On October 21, the Marquette Law School Poll will release the results of a nationwide survey of public opinion about the Supreme Court of the United States. How much do citizens know about the Court? How informed are they about the Constitution? What, if anything, do they think of the justices? With respect to recent decisions of the Court, how much of the public supports or opposes the Court’s rulings? How much is opinion of the Court and its decisions based in partisan or ideological affiliations of voters? Do opinions of the Court influence presidential-vote choices? Does the public see the Court as legitimate? The Marquette Law School Poll Director, Professor Charles Franklin, will present the results of a unique national survey devoted entirely to knowledge and opinion of the U.S. Supreme Court.
We will then present three panels of reaction or reflection about the survey or the general topics that it implicates. Panelists will include the following:
- from the bench and bar, Judge Diane S. Sykes of the U.S. Court of Appeals for the Seventh Circuit; Peter D. Keisler, co-leader of Supreme Court and Appellate practice, Sidley Austin, Washington D.C.; and Thomas L. Shriner, Jr., partner in Foley & Lardner and adjunct professor of law at Marquette University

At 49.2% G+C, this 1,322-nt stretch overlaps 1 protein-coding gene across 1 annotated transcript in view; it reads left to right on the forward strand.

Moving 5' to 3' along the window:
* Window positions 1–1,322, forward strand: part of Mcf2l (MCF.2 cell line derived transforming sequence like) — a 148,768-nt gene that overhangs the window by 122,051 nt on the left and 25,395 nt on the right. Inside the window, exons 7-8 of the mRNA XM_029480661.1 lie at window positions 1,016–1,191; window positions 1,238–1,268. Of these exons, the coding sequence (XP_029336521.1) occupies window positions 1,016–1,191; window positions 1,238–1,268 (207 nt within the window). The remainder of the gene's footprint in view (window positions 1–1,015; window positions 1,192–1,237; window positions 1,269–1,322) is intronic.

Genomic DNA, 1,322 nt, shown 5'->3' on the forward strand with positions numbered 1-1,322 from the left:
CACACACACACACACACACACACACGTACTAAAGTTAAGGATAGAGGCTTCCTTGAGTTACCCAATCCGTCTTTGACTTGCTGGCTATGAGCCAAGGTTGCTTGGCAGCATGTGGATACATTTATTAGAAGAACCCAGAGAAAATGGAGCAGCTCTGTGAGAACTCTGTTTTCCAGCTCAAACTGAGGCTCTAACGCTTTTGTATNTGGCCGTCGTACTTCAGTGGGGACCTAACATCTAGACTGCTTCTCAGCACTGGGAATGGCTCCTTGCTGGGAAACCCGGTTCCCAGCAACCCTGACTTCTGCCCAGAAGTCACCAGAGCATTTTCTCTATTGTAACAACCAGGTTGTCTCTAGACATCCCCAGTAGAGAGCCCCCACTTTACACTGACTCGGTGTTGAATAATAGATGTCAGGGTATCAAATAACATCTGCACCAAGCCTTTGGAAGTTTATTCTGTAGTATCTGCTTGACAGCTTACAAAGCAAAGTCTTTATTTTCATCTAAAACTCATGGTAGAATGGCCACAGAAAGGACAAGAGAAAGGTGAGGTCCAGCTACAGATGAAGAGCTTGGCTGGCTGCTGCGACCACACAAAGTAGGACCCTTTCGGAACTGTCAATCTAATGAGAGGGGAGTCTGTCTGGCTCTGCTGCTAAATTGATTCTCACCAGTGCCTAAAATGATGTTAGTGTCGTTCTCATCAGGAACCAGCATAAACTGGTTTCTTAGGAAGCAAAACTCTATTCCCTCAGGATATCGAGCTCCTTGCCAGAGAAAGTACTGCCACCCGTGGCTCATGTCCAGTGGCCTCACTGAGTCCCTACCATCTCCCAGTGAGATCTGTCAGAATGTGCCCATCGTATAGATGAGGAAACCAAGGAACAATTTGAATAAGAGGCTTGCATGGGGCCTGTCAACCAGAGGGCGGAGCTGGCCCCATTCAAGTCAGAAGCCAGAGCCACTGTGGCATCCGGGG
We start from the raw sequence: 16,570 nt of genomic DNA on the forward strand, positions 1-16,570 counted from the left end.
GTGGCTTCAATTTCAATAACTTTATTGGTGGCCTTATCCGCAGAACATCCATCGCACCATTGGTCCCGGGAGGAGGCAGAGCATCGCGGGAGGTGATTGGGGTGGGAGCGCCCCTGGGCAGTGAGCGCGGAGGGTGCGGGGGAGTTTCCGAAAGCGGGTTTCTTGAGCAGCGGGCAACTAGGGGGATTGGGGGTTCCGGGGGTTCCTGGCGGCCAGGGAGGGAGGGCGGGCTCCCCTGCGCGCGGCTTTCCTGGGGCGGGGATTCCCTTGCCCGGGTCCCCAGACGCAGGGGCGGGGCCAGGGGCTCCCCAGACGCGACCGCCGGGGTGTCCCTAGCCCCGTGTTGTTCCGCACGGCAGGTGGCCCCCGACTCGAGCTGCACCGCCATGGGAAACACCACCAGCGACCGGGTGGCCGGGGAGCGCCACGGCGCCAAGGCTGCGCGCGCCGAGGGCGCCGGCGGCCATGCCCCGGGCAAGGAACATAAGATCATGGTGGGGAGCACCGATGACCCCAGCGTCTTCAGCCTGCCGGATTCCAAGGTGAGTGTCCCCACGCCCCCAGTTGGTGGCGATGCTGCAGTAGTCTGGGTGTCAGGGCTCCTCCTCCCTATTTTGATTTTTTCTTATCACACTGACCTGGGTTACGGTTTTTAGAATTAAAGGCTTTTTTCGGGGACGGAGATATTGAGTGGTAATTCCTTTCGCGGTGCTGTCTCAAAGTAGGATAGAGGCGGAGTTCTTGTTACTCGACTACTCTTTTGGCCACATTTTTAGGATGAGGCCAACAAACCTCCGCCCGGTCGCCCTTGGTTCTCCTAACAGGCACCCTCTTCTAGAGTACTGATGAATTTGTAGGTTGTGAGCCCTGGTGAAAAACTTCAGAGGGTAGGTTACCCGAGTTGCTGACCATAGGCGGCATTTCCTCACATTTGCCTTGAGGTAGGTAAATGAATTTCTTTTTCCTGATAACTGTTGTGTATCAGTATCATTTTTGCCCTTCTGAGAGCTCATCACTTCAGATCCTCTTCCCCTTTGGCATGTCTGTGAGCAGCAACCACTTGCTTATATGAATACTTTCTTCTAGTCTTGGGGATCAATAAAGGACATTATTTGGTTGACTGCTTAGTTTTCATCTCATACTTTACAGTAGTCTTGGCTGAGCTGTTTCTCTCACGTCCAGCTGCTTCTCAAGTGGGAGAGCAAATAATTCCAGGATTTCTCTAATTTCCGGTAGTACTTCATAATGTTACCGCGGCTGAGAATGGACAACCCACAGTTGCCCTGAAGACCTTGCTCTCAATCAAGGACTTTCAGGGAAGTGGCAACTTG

- from the academy, Professor Lawrence Baum (political science), The Ohio State University, and author (with Neal Devins) of The Company They Keep: How Partisan Divisions Came to the Supreme Court (Oxford 2019), and Tara Leigh Grove (law), William & Mary, author of The Supreme Court’s Legitimacy Dilemma, 132 Harv. L. Rev. 2240 (2019)
- from the press with deep experience with respect to the Court, Robert Barnes (Washington Post) and Carl Hulse (New York Times and author of Confirmation Bias: Inside Washington’s War over the Supreme Court, From Scalia’s Death to Justice Kavanaugh (Harper & Collins 2019))
Other participants will include my Marquette colleagues, Chad M. Oldfather, professor of law, and Mike Gousha, distinguished fellow in law and public policy. We regard this survey as an opportunity to offer not just opinion from the public but also a variety of explanations to the public about how the judiciary, or the Supreme Court in particular, comes to decisions.
Since its establishment almost eight years ago, the Marquette Law School Poll has developed a substantial national reputation. This latest survey, too, will be a public good, and it should be of considerable lasting interest.
Please join us at Marquette Law School, in Eckstein Hall’s Lubar Center, for the conference (Monday, October 21, 8 a.m.–1:30 p.m.). Registration is required and available here. Questions may be directed to Rita Aleman, program manager of the Law School’s Lubar Center for Public Policy Research and Civic Education.